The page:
by Stephen Edgell. Armonk, N.Y.: M. E. Sharpe. 2001. Paper, ISBN: 156324117x, $22.95. 209 pages.
Stephen Edgell has made a remarkable contribution to institutionalist literature by providing a thorough and accurate account of Thorstein Veblen's life and work. This book is a must-read for all Veblen scholars and a very good introductory book for students interested in institutionalism in general and in Veblen in particular. In less than 170 pages of text, Edgell presents Veblen's economic and social thought within its historical context and emphasizes the importance of Veblen's character and influences.
A valuable rectification to Joseph Dorfman's thesis (1934) is fully documented by Edgell. Correspondence between Dorfman and Andrew Veblen (Thorstein's brother) proved that Veblen's alleged poor economic and social background and its impact on Veblen's writing was a pure invention of Dorfman, then a PhD student writing his dissertation on Veblen. Dorfman was trying to demonstrate that Veblen's "miserable life," beginning with his impoverished childhood, greatly influenced his critical writings. Dorfman portrayed Veblen as the lonesome and deprived son of immigrant farmers who routinely went through failures and misfortunes and found revenge and comfort in criticizing the American society of his time. Unfortunately, the Dorfman argument made its way through the literature for decades, and very few scholars realize that it was nonsense. Edgell concludes that Veblen's failure to achieve academic success in the profession was due to his unconventional ideas.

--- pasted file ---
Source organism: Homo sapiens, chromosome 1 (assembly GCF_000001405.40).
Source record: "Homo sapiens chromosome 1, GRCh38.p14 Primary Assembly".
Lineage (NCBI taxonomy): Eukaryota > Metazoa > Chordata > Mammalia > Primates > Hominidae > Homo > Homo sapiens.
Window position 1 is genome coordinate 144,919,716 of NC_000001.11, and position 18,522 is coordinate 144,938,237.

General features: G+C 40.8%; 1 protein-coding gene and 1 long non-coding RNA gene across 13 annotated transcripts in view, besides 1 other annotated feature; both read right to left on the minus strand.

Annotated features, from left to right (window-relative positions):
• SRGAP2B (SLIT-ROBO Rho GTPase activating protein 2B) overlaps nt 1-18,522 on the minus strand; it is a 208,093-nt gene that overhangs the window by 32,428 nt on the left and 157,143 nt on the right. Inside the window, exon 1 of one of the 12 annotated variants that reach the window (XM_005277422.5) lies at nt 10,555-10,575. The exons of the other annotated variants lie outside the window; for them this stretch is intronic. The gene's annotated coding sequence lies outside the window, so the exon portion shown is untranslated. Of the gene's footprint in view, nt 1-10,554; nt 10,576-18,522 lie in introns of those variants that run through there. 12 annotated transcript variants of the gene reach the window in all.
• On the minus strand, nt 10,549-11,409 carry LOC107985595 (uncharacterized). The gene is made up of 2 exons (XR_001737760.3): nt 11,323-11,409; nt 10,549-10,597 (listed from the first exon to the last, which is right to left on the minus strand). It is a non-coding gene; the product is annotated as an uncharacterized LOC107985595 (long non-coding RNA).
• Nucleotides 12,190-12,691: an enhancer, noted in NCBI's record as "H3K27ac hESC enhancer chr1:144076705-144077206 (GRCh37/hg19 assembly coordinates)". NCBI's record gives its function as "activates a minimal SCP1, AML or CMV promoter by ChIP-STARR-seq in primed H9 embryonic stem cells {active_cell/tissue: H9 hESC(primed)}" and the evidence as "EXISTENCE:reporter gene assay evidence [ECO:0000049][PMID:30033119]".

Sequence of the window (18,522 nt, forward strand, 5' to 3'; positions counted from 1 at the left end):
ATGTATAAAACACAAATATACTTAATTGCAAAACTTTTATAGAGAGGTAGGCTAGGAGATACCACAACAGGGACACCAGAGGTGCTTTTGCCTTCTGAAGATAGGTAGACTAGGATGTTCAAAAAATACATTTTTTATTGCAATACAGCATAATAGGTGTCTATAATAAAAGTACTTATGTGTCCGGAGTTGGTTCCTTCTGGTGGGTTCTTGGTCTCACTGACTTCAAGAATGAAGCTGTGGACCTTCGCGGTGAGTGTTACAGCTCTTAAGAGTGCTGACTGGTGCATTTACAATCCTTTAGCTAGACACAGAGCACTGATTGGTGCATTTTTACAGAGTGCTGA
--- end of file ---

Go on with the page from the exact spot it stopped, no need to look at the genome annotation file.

If anything, Veblen's family was well to do, as demonstrated by their sending all of their children, including the girls, to college in the 1870s. Andrew Veblen wrote extensively to Dorfman trying to convince him in vain to change his "working theory" about Thorstein's life. Dorfman missed the chance on several occasions to rectify a very important historical mistake about Veblen's alleged economically impoverished uprising and his socially and linguistically limited childhood experience. Edgell's investigation demonstrates that Dorfman was well aware of his mistake but always sought to hide it.
Edgell convincingly argues that Veblen rich cultural and ethnic background had contributed to his knowledge of the value of workmanship and cooperation. Edgell also invites the readers to consider the influence of Henrik Ibsen and Edward Bellamy on Veblen's work, especially his Theory of the Leisure...